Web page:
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UFT Testimony

Testimony regarding school policies related to discipline and and suspension and proposed state legislation

Testimony of the United Federation of Teachers before the New York State Committees on Education and New York City Education regarding school policies related to discipline and suspension and proposed legislation, S.1040 "Solutions Not Suspension Act"
UFT Testimony

Good morning. My name is Michael Mulgrew, and I am the president of the United Federation of Teachers (UFT). On behalf of our 190,000 members, I want to thank the members of the State Senate for the opportunity to testify today on the important topic of school discipline and suspension policies. I would like to give special thanks to Senators Shelley Mayer and John Liu for your committee leadership.

As educators, we know that learning happens in the classroom. We strive to create safe and joyous learning environments for our students that keep them in schools, where they can be nurtured and supported throughout their academic, social and emotional development.

That is why the UFT created the Positive Learning Collaborative (PLC), a program that is at the forefront of efforts in New York City schools to improve school culture and reduce classroom removals and suspensions. I’d now like to share with you the successes of PLC.

Positive Learning Collaborative

For nearly a decade, PLC has worked with schools throughout New York City to provide the tools, techniques and coaching needed to change school culture and overcome the systemic barriers that make it difficult for students to learn.

Our research-based approach equips educators with complementary tools that integrate culturally and historically responsive education, mindfulness practices, restorative justice, community-building circles and more. We hold our program accountable for delivering results and annually survey each of our schools to gauge impact.

Our work in school communities means that teachers can teach and students can thrive. From 2014 to 2019, our PLC schools experienced, on average, a near 50% decrease in behavioral incidents and suspensions. At the same time, they outpaced the city’s rate of average academic gains: PLC schools showed three times the gains in ELA scores compared to other city and state schools.

Since the disruption of the pandemic, our PLC schools have increased students’ social-emotional skills and enhanced school culture: PLC schools have experienced a 65% increase in positive relationships between students and educators. We have also expanded our services to meet evolving school needs by providing over 16,000 sensory tool kits to help students adjust back to the classroom.

PLC provides schools with the resources and support to identify and change behavior. We intervene before someone gets to the point of suspension. We build trusting relationships between students and staff.

Hire School-Based Mental Health Professionals

Even with our work, and even with the state’s investment, our schools are still struggling to provide the resources and people necessary to proactively address students’ needs before they become disciplinary issues.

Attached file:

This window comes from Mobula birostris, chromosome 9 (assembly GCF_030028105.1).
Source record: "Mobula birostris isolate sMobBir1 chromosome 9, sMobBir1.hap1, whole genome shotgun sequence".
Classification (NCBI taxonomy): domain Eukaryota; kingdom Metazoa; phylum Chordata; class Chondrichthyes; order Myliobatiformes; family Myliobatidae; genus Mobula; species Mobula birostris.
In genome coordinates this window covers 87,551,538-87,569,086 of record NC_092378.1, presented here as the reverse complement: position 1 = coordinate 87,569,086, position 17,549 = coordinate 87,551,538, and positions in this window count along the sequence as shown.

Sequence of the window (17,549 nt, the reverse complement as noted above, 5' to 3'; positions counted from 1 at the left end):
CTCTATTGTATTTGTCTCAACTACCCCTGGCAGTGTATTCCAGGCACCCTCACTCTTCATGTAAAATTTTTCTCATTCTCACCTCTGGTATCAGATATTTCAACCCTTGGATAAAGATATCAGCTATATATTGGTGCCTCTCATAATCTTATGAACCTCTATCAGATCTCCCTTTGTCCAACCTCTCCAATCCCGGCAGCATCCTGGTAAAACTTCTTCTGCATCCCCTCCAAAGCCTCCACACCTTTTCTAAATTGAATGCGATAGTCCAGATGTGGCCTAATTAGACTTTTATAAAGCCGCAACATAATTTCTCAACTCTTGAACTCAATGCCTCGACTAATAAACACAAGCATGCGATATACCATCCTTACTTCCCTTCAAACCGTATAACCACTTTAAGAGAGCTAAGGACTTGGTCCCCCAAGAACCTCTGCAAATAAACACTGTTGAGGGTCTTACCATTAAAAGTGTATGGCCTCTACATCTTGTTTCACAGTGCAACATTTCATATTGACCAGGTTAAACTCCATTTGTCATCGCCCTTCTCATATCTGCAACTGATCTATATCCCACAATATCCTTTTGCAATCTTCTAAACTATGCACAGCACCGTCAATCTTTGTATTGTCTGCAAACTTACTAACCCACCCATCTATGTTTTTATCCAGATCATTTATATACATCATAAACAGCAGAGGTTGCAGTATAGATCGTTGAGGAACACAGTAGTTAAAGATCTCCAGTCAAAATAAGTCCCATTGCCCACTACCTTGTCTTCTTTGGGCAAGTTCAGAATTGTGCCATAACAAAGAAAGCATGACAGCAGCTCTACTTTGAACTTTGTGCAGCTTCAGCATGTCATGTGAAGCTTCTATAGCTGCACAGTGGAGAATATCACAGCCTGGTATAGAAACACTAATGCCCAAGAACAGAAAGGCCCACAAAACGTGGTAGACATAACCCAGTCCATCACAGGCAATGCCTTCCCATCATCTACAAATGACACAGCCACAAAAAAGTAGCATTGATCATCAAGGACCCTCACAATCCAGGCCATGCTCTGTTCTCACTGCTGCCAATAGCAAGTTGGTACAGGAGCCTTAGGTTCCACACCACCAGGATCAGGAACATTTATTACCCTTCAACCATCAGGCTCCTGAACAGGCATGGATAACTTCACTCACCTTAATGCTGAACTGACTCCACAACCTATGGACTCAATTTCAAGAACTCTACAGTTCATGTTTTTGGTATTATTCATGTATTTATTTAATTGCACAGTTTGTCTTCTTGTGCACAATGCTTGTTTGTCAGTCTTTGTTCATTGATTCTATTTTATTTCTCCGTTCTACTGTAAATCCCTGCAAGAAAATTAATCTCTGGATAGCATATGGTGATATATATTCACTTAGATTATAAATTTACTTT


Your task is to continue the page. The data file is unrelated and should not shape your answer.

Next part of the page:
Right now, our city public school system has 2,300 social workers for over 900,000 students. That's one social worker for every 400 students. The recommended ratio by professionals is one social worker for every 250 students.

New York City has 1,500 school psychologists, or one for every 600 students. The National Association of School Psychologists recommends a ratio of one for 500 students.

New York City has 3,300 school counselors, or one for every 270 students. The recommended ratio of students to school counselors is 250:1, but professionals say 100:1 is better.

There are funds that have been made available to hire school-based mental health professionals, but they need to reach the schools.

To start, the New York State Department of Education still needs to release the $100 million allocation from last year’s budget for the New York State Recover from COVID school program to expand school-based mental health services.

And this year’s recently enacted budget includes another $30 million to expand mental health services for school-aged children — $20 million for school-based services and $10 million for wraparound training and professional development.

The resources need to be in the schools for meaningful progress to be made.

Solutions Not Suspensions Act

We applaud the intent of the legislation, as we also believe that students are best served in our classrooms. However, we believe there are parts of this bill that fall short of addressing the root problems holding back our students and educators.

The bill does not address the lack of resources in schools to properly implement evidence-based practices in a long-term sustainable way. The bill does not address our failure to meet the recommended student-to-mental-health-professional ratios described. The bill does not address the issues plaguing our students outside of our school buildings that eventually manifest in detrimental ways in our classrooms.

The bill does not offer common sense pragmatic solutions to improving school culture, but rather attempts to legislate a predetermined goal. This work is difficult, and it is challenging. But with the right resources in place, matched with our commitment to our students, we can get this done.


Thank you once again for holding today’s hearing. The issue of school discipline and suspensions is not an easy one, and there is no magic wand. However, we know what works, and we know the types of services and programming that our school communities need to develop joyous and productive learning environments for our students.